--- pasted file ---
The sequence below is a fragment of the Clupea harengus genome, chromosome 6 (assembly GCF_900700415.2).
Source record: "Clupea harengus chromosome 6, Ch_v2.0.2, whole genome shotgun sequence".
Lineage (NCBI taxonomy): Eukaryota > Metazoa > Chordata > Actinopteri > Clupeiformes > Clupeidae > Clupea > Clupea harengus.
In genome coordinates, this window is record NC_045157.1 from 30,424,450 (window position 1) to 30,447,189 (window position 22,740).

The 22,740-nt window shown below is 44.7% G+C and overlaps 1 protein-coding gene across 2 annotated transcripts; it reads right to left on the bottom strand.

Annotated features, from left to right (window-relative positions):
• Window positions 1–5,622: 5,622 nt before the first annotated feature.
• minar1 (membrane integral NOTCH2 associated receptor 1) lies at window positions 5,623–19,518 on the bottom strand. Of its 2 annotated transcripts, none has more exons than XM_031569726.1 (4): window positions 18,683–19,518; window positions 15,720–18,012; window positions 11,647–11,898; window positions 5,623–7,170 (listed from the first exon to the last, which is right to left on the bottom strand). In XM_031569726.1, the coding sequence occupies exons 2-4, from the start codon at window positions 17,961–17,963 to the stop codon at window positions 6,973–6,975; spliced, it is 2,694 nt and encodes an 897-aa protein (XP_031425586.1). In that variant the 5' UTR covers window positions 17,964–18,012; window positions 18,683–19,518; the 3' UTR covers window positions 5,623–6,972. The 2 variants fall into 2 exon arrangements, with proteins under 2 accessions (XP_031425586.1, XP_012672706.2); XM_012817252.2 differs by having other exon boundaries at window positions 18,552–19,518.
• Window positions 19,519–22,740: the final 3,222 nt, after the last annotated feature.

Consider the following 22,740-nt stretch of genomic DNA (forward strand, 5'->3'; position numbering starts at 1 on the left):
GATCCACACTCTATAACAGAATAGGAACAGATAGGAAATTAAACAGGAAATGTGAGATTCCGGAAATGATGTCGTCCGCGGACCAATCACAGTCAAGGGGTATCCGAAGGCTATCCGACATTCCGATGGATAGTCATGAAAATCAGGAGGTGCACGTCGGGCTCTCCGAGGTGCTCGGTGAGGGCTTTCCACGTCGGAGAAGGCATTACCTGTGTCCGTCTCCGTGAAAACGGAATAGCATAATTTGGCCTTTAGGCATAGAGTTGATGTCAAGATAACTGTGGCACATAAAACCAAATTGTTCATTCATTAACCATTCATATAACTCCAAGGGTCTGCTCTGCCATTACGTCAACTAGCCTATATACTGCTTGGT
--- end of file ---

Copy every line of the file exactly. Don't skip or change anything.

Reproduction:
The sequence below is a fragment of the Clupea harengus genome, chromosome 6 (assembly GCF_900700415.2).
Source record: "Clupea harengus chromosome 6, Ch_v2.0.2, whole genome shotgun sequence".
Lineage (NCBI taxonomy): Eukaryota > Metazoa > Chordata > Actinopteri > Clupeiformes > Clupeidae > Clupea > Clupea harengus.
In genome coordinates, this window is record NC_045157.1 from 30,424,450 (window position 1) to 30,447,189 (window position 22,740).

The 22,740-nt window shown below is 44.7% G+C and overlaps 1 protein-coding gene across 2 annotated transcripts; it reads right to left on the bottom strand.

Annotated features, from left to right (window-relative positions):
• Window positions 1–5,622: 5,622 nt before the first annotated feature.
• minar1 (membrane integral NOTCH2 associated receptor 1) lies at window positions 5,623–19,518 on the bottom strand. Of its 2 annotated transcripts, none has more exons than XM_031569726.1 (4): window positions 18,683–19,518; window positions 15,720–18,012; window positions 11,647–11,898; window positions 5,623–7,170 (listed from the first exon to the last, which is right to left on the bottom strand). In XM_031569726.1, the coding sequence occupies exons 2-4, from the start codon at window positions 17,961–17,963 to the stop codon at window positions 6,973–6,975; spliced, it is 2,694 nt and encodes an 897-aa protein (XP_031425586.1). In that variant the 5' UTR covers window positions 17,964–18,012; window positions 18,683–19,518; the 3' UTR covers window positions 5,623–6,972. The 2 variants fall into 2 exon arrangements, with proteins under 2 accessions (XP_031425586.1, XP_012672706.2); XM_012817252.2 differs by having other exon boundaries at window positions 18,552–19,518.
• Window positions 19,519–22,740: the final 3,222 nt, after the last annotated feature.

Consider the following 22,740-nt stretch of genomic DNA (forward strand, 5'->3'; position numbering starts at 1 on the left):
GATCCACACTCTATAACAGAATAGGAACAGATAGGAAATTAAACAGGAAATGTGAGATTCCGGAAATGATGTCGTCCGCGGACCAATCACAGTCAAGGGGTATCCGAAGGCTATCCGACATTCCGATGGATAGTCATGAAAATCAGGAGGTGCACGTCGGGCTCTCCGAGGTGCTCGGTGAGGGCTTTCCACGTCGGAGAAGGCATTACCTGTGTCCGTCTCCGTGAAAACGGAATAGCATAATTTGGCCTTTAGGCATAGAGTTGATGTCAAGATAACTGTGGCACATAAAACCAAATTGTTCATTCATTAACCATTCATATAACTCCAAGGGTCTGCTCTGCCATTACGTCAACTAGCCTATATACTGCTTGGT